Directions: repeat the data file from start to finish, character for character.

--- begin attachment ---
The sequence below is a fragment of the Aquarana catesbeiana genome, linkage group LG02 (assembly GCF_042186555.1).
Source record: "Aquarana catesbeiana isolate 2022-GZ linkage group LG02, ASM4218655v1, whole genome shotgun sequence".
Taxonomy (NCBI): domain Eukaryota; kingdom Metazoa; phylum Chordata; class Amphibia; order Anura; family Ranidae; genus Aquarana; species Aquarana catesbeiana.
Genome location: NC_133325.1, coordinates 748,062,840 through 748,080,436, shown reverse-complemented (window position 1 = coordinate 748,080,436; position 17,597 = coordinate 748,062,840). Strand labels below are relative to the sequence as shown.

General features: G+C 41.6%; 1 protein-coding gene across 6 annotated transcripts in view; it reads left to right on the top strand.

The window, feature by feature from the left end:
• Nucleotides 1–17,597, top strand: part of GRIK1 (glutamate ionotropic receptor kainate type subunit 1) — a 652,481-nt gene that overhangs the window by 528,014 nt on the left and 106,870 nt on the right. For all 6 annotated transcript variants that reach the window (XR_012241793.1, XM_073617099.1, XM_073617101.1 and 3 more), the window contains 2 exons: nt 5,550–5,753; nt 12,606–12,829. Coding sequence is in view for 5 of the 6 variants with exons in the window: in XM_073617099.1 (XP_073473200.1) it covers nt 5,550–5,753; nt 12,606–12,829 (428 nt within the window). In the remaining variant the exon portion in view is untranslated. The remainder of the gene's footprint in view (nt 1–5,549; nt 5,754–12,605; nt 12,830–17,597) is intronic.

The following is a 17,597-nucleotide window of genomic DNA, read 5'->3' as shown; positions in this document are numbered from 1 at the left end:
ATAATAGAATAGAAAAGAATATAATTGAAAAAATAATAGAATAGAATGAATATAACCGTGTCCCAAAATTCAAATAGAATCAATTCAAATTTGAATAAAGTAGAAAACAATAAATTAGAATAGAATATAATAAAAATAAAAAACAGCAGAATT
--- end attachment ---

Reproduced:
The sequence below is a fragment of the Aquarana catesbeiana genome, linkage group LG02 (assembly GCF_042186555.1).
Source record: "Aquarana catesbeiana isolate 2022-GZ linkage group LG02, ASM4218655v1, whole genome shotgun sequence".
Taxonomy (NCBI): domain Eukaryota; kingdom Metazoa; phylum Chordata; class Amphibia; order Anura; family Ranidae; genus Aquarana; species Aquarana catesbeiana.
Genome location: NC_133325.1, coordinates 748,062,840 through 748,080,436, shown reverse-complemented (window position 1 = coordinate 748,080,436; position 17,597 = coordinate 748,062,840). Strand labels below are relative to the sequence as shown.

General features: G+C 41.6%; 1 protein-coding gene across 6 annotated transcripts in view; it reads left to right on the top strand.

The window, feature by feature from the left end:
• Nucleotides 1–17,597, top strand: part of GRIK1 (glutamate ionotropic receptor kainate type subunit 1) — a 652,481-nt gene that overhangs the window by 528,014 nt on the left and 106,870 nt on the right. For all 6 annotated transcript variants that reach the window (XR_012241793.1, XM_073617099.1, XM_073617101.1 and 3 more), the window contains 2 exons: nt 5,550–5,753; nt 12,606–12,829. Coding sequence is in view for 5 of the 6 variants with exons in the window: in XM_073617099.1 (XP_073473200.1) it covers nt 5,550–5,753; nt 12,606–12,829 (428 nt within the window). In the remaining variant the exon portion in view is untranslated. The remainder of the gene's footprint in view (nt 1–5,549; nt 5,754–12,605; nt 12,830–17,597) is intronic.

The following is a 17,597-nucleotide window of genomic DNA, read 5'->3' as shown; positions in this document are numbered from 1 at the left end:
ATAATAGAATAGAAAAGAATATAATTGAAAAAATAATAGAATAGAATGAATATAACCGTGTCCCAAAATTCAAATAGAATCAATTCAAATTTGAATAAAGTAGAAAACAATAAATTAGAATAGAATATAATAAAAATAAAAAACAGCAGAATT